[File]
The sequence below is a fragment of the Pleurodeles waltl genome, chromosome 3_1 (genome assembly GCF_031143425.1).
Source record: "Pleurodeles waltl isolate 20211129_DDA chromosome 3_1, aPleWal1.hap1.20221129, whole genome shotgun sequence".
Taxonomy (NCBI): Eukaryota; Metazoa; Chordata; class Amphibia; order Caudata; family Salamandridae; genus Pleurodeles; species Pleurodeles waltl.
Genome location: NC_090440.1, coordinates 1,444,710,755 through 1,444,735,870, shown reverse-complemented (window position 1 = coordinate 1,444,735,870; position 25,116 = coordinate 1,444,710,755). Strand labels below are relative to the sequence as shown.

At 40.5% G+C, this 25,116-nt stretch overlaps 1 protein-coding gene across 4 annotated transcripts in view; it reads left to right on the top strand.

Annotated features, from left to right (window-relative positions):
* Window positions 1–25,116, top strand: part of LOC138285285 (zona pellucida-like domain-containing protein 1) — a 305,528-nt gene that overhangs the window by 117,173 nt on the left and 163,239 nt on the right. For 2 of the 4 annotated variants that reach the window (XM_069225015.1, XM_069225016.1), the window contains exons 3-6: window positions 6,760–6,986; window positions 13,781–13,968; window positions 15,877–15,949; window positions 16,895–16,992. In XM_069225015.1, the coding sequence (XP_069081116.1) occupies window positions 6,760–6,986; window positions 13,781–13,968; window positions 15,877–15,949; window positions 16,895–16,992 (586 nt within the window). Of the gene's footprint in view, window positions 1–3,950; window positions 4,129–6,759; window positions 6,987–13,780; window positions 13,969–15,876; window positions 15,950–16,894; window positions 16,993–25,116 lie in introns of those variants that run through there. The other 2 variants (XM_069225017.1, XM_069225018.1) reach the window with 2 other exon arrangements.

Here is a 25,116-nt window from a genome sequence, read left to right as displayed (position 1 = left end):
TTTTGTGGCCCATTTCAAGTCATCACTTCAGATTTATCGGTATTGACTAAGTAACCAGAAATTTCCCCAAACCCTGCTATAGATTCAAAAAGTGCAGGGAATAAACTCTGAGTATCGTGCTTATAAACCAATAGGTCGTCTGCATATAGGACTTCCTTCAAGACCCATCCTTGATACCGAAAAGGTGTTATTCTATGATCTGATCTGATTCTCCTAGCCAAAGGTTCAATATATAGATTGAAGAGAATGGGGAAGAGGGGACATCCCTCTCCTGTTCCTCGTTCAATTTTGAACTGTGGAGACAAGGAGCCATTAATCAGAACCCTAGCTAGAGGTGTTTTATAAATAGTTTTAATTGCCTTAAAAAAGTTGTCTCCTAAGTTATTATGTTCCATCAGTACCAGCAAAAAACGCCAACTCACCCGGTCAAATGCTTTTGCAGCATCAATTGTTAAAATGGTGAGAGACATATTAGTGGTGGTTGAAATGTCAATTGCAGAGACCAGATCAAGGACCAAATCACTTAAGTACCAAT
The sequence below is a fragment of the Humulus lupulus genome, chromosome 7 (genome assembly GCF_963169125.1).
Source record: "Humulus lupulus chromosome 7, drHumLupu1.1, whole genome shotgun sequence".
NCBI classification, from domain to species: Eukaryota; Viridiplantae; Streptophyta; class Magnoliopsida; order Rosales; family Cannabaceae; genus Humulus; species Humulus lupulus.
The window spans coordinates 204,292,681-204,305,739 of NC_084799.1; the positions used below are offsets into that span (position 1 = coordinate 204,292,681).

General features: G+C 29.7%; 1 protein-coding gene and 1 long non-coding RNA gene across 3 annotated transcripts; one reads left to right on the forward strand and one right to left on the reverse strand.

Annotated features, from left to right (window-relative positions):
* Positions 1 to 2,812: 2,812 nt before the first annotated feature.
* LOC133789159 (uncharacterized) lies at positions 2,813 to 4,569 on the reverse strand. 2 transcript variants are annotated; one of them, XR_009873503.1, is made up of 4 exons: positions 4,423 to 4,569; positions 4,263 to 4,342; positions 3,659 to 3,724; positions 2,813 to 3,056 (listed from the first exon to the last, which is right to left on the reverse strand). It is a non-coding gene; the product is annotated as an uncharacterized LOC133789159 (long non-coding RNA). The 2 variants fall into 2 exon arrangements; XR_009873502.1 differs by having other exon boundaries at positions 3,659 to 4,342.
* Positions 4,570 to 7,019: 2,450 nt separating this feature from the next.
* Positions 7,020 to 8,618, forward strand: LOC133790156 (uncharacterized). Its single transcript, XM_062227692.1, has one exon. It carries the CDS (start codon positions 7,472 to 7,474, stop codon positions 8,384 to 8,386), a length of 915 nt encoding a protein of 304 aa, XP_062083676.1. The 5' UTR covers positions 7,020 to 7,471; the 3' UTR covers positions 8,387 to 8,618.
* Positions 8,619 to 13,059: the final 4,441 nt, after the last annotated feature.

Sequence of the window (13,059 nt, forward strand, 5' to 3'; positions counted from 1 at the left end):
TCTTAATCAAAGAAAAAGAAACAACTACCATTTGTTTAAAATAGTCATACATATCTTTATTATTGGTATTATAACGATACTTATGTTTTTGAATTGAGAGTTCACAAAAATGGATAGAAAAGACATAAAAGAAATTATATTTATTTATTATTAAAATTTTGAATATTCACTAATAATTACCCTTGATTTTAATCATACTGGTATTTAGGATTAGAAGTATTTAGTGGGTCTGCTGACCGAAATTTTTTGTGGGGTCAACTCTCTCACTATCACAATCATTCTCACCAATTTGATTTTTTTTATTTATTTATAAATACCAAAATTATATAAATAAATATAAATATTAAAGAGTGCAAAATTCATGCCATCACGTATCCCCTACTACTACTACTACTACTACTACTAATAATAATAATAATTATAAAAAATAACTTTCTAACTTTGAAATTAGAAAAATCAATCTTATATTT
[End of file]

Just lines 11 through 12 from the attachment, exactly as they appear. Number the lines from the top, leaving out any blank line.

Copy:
Source record: "Humulus lupulus chromosome 7, drHumLupu1.1, whole genome shotgun sequence".
NCBI classification, from domain to species: Eukaryota; Viridiplantae; Streptophyta; class Magnoliopsida; order Rosales; family Cannabaceae; genus Humulus; species Humulus lupulus.